A Mohawk man stands on an overturned police vehicle blocking a highway at the Kahnesetake reservation near Oka, Quebec after a police assault to remove Mohawk barriers failed in 1990. A 78-day standoff arose after Oka announced plans to expand a golf course onto the reservation, directly on top of a graveyard

A Mohawk man stands on an overturned police vehicle blocking a highway at the Kahnesetake reservation near Oka, Quebec after a police assault to remove Mohawk barriers failed in 1990. A 78-day standoff arose after Oka announced plans to expand a golf course onto the reservation, directly on top of a graveyard

My mom, like most Indigenous women of her time, didn’t really value Western education. It was my dad, an Italian son of immigrants, who pushed me to go to university. He knew a diploma was a key to the middle class and security.

I wanted to please my dad, but I had no idea what I would study until my grade 11 teacher, Ken Stunnell, suggested journalism, since I liked to write and debate politics.

Around that time, in 1990, a small Quebec town called Oka, famous for its cheese, became infamous for an armed 78-day stand-off. After Oka announced plans to expand a 9-hole golf course onto the reservation of Kanehsatake directly on top of the community’s graveyard, the Mohawks blocked the road. Ultimately the dispute pitted 800 armed soldiers against 28 Mohawk warriors, 16 women, and six children. It ended with the Mohawks walking out—accepting that they would be arrested—to avoid further violence.

In 1995, there was an incident known as Ipperwash. About 35 Ojibway men, women, and children occupied an abandoned military base in Ontario. The land had been seized from their community during World War II. A promise to return it never was honored. Instead, land was being turned over to the province. Police shot and killed a man whom they claimed was armed. The media—not one of whom had been present at the raid—believed the police. Only years later would the police be exposed for their lie.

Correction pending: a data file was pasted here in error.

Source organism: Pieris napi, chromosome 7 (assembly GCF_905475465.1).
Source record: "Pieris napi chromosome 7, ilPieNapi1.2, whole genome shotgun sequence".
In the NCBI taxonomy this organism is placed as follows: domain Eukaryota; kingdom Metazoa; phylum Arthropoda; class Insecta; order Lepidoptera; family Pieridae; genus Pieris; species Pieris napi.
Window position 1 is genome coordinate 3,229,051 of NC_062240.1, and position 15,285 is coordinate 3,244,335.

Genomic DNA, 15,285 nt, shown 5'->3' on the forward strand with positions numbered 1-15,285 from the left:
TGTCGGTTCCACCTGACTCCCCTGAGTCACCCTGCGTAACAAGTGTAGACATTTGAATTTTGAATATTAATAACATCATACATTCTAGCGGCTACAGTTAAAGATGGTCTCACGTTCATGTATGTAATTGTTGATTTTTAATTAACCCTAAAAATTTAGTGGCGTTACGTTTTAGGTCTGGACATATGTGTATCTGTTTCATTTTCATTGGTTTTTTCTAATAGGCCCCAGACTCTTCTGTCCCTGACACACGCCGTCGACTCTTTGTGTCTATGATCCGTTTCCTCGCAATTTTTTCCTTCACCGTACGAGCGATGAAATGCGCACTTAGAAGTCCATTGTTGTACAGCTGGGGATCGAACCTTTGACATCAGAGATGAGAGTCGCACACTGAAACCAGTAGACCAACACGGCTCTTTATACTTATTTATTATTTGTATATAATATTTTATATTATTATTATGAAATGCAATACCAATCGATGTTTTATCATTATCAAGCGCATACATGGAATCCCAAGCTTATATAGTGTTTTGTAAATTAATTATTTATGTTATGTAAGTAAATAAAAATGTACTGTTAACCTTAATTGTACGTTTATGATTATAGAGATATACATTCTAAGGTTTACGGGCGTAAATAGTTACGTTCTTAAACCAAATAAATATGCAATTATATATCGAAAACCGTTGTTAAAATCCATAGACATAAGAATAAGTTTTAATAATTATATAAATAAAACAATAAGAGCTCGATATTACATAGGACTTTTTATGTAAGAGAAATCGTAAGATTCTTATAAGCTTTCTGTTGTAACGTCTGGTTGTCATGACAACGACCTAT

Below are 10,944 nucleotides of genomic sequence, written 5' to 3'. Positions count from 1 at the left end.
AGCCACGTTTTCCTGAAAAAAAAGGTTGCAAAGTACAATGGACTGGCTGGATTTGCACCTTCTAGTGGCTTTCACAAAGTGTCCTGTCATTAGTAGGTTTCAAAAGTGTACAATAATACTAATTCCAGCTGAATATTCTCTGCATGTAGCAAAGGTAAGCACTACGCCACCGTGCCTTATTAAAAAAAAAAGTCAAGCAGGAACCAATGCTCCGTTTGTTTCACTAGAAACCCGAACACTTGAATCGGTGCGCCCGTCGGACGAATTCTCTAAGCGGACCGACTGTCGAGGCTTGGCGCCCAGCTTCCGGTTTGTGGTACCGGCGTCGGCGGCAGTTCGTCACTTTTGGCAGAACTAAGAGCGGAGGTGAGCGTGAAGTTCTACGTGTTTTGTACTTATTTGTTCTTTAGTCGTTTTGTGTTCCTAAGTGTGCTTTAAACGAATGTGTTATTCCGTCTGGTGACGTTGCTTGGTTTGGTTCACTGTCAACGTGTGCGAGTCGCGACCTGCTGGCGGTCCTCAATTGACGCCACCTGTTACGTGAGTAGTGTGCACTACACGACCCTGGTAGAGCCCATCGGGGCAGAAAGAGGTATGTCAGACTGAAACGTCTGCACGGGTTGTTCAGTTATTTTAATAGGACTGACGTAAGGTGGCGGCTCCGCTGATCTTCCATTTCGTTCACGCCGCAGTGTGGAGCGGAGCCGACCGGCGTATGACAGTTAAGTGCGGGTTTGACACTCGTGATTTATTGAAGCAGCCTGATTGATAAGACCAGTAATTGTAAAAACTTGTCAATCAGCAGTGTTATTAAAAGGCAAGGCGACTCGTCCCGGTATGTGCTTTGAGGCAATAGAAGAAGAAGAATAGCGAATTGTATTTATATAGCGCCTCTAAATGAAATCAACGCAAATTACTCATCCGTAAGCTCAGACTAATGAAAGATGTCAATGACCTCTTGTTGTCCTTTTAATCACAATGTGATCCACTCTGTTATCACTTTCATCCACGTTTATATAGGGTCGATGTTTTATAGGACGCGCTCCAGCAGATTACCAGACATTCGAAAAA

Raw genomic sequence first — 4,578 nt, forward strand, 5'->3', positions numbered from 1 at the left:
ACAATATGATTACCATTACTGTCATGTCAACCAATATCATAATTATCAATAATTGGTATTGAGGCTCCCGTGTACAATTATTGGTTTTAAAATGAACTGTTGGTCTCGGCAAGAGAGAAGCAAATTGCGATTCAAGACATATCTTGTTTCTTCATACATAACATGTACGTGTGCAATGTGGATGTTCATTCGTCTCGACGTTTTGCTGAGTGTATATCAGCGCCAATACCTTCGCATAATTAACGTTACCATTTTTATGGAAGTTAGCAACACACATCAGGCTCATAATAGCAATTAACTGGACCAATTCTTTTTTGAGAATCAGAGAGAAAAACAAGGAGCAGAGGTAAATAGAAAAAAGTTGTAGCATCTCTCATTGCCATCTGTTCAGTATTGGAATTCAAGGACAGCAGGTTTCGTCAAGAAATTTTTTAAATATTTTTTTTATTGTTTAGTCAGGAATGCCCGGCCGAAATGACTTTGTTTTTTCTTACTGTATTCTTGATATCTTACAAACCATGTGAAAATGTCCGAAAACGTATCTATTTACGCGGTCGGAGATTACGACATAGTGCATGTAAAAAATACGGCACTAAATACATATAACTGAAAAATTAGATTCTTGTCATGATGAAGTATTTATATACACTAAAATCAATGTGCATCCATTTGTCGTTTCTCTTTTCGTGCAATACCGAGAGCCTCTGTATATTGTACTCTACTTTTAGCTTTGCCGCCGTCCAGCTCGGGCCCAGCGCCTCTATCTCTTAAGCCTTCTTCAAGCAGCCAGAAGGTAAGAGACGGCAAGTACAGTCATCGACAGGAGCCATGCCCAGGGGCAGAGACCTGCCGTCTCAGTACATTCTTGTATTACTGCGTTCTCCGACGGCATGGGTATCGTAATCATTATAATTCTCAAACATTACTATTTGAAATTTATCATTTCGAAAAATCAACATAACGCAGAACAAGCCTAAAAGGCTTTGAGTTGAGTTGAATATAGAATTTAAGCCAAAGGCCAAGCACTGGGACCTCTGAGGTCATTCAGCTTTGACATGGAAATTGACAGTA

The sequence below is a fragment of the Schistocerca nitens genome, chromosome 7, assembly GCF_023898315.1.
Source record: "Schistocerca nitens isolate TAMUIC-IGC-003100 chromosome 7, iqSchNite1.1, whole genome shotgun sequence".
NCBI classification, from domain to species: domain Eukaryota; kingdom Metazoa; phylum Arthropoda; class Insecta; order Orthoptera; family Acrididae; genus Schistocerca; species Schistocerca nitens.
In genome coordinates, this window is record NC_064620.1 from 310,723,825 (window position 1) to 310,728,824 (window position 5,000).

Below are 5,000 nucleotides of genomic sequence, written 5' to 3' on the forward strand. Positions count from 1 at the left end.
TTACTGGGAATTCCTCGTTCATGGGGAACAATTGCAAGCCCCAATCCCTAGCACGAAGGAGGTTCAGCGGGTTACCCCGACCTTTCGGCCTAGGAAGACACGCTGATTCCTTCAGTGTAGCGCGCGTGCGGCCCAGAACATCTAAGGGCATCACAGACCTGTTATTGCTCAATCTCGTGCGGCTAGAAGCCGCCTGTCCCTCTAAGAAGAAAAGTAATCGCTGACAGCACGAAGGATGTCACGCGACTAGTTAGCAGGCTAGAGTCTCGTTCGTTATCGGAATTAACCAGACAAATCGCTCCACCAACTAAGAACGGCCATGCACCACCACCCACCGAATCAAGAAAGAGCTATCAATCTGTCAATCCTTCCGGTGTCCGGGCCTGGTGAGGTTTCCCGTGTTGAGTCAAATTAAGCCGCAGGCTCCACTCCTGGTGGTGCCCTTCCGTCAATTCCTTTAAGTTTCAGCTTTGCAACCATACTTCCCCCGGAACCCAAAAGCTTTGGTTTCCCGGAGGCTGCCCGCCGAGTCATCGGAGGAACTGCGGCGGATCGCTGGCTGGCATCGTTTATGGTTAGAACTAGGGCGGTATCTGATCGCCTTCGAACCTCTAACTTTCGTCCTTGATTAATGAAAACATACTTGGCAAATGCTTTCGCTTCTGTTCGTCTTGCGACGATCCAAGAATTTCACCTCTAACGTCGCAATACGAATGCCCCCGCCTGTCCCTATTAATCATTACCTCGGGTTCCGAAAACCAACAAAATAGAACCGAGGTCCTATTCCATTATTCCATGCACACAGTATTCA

That same year, there was a dispute between a farmer and some Secwepemc traditional people near Gustafsen Lake, British Columbia. For years a sacred ceremony called the Sundance had been held on disputed land. Yet this time conflict arose between the Sundancers and local ranchers. During a 31-day standoff, police fired 77,000 rounds of ammunition at about 20 Secwepemc men and women. The media wasn’t there for Gustafsen Lake either. That did not stop them from writing op-eds.

For the most part media stories and editorials portrayed the Indigenous people as angry warriors threatening an otherwise peaceful Canada. Rarely were the children and women shown. Rarely was the full history of the dispute told. It made me angry.

I didn’t know it at the time, but I wasn’t alone in my anger. There is a 10-year period in Indigenous art history that is now known as the post-Oka period, where every painting, poem, and story is angry, expressing pain and violence.

I believe journalism was a force for good and critical to democracy. I just didn’t think it worked in Canada. Canadians were very good at calling out the legacy of racism and colonialism in other countries. They just couldn’t see it at home.

I saw the documentary “Kanehsatake: 270 Years of Resistance” by Abenaki filmmaker Alanis Obomsawin, which proved their claim to the land. The documentary convinced me that history was key to proving the truth. The problem was Canadians didn’t know Indigenous history. I changed to a double major, journalism and history.